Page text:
How to beat work-from-home burnout?
Working from home can be great, but one thing we know for sure, it’s not exactly for everyone.
Even if you, like myself here, have been doing it for ages and actually enjoy its many perks, working from home during a global pandemic is a whole other story — especially if you fall into an inadequate pattern or routine.
In a survey of nearly 8,500 people carried out by Keio University in Japan, 35% of employees who work from home said it impacted their mental health.
Meanwhile, another survey of 9,000+ people by CNBC and SurveyMonkey found that 48% of employees are currently working from home. Meanwhile, 27% want to continue to work from home and 36% would like to work from home more often going forward.
How do make work from homework for you
With 80% of our GAT Labs team successfully supporting our customers from home long before it became necessary, you can say we explored every aspect there, from remote work security to combating remote work burnout. Now let us give you our best insight there:
1. Wake up, Freshen up
Make it a rule, never wake up and start working right away in your PJs!
As tempting as it may feel in the morning, this might just be a huge catalyst to this ‘’ remote work burnout’ feeling.
Our bodies, just like our computers, need to ‘start-up’. This can mean different things to different people. However, you don’t want to skip that step.
Take a morning shower, change your PJs, and slip into something nice & comfy, do some pre-work exercise or even go for a short run.
2. Physically & Mentally Separate from your Work Space
Separating work life and home life can be difficult when working from home. Make sure not to juggle both simultaneously, that doesn’t work.
You need to define your work hours, and breaks and set up your home office away from where you usually spend the rest of your day or sleep (if possible).
Otherwise, you may feel like you’re constantly at the office which can cause remote work burnout very easily.
Perhaps you can set up a NEW ‘Break routine’ away from your workspace. Eat lunch outside, take your dog for a walk — whatever recharges you better, do it, just make sure that you don’t blend in your breaks and work hours.
3. Turn that Camera ON — Even if You Don’t Feel Like it
Ay yeah, it can be painful sometimes, but guess what? This is often the push you need…
Not only does it motivate you to dress a little bit more professionally, but it also helps you communicate better with your colleagues, break that isolation cycle and combat work-from-home burnout.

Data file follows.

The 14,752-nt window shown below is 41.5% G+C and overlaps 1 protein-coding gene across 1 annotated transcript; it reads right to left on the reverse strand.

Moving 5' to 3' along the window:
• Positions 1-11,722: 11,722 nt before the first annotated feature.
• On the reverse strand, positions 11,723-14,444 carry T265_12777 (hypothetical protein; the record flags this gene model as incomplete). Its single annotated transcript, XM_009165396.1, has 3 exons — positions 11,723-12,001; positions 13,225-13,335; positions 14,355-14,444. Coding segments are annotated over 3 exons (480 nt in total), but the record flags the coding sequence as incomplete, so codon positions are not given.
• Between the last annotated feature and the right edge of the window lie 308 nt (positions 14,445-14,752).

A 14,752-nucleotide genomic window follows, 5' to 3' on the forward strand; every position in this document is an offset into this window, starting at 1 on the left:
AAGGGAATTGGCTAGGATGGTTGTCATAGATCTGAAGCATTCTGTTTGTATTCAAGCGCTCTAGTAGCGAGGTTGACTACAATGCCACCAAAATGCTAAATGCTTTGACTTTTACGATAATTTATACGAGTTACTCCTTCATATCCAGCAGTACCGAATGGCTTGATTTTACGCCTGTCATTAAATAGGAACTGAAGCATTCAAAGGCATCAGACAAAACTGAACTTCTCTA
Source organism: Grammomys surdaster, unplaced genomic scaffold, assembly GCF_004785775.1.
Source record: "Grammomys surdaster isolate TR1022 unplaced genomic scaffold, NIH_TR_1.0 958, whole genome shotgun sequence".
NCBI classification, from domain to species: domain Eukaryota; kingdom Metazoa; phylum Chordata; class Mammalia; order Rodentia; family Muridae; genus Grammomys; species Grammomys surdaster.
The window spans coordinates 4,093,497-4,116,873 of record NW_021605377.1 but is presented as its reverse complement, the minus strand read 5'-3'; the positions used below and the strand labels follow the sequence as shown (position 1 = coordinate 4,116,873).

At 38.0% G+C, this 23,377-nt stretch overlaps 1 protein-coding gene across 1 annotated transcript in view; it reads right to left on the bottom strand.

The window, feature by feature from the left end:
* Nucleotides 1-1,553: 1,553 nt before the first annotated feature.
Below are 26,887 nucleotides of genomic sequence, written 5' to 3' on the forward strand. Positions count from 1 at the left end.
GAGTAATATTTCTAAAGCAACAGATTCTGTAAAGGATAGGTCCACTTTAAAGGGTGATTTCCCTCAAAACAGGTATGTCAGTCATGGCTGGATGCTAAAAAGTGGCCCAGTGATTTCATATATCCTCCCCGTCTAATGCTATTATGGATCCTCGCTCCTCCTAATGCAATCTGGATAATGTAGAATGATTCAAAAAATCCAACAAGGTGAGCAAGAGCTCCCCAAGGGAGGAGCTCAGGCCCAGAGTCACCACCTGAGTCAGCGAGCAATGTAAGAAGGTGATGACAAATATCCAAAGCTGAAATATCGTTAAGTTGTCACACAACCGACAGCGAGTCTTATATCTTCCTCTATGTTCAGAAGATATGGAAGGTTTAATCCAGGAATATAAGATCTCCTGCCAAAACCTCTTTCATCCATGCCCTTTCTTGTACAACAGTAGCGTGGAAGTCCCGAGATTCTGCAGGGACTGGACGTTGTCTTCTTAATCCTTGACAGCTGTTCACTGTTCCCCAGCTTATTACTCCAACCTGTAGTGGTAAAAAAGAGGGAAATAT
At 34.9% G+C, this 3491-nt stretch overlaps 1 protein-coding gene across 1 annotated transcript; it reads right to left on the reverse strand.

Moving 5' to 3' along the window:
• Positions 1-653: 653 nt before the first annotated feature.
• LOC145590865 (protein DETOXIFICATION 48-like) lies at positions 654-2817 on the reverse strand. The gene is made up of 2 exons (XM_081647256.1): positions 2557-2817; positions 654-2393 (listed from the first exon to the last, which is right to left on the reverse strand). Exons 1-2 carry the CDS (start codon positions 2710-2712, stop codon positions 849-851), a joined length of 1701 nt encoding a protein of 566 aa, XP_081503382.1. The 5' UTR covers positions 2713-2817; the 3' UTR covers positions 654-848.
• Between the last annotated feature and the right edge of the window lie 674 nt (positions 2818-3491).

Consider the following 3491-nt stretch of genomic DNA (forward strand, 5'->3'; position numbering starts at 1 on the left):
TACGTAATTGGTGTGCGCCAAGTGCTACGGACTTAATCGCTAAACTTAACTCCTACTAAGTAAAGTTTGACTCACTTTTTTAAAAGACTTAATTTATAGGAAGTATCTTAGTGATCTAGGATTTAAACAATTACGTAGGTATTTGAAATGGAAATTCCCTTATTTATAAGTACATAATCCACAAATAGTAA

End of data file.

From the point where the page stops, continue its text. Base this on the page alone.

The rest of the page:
4. Bring Back Team Networking & Happy Hours
Speaking of isolation, monotony can be one of the easiest traps to fall into. Add to that social distancing and you got the perfect recipe for work-from-home (and general) burnout.
If you’re used to working in an office, one of the first things you’ll notice you miss is the constant interaction with your co-workers. I bet they miss it too.
That’s why team networking initiatives are a great way to keep the team spirit strong as well as make up for that lost human interaction.
Here at GAT Labs, we hold bi-weekly bite-sized learning sessions to discuss general life topics like minimalism for a change. These sessions are usually super fun and interactive and we always come out having learned something new.
There are many other refreshing ways to do it. From virtual Friday happy hours to Bingo time or even simple recurrent team meetings to just catch up on ‘’anything’’ besides work.
5. Don’t Abuse it
I can’t stress that one enough!
When you’re working from home, it’s very easy to start abusing it even without even realizing it — ‘Abuse’ here means working too little or even too much.
Just because you can work anytime now you might be tempted to catch up on pending tasks more and take less time to actually recharge.
Also, for those who don’t have a defined routine yet, getting distracted with other life-related tasks can be easy and actually make you less productive.
Find the right balance there and maintain it. This will keep you stay motivated, maximize your work-from-home approach and avoid burnout.
Guilty of any of these mistakes? — time to make some changes then?
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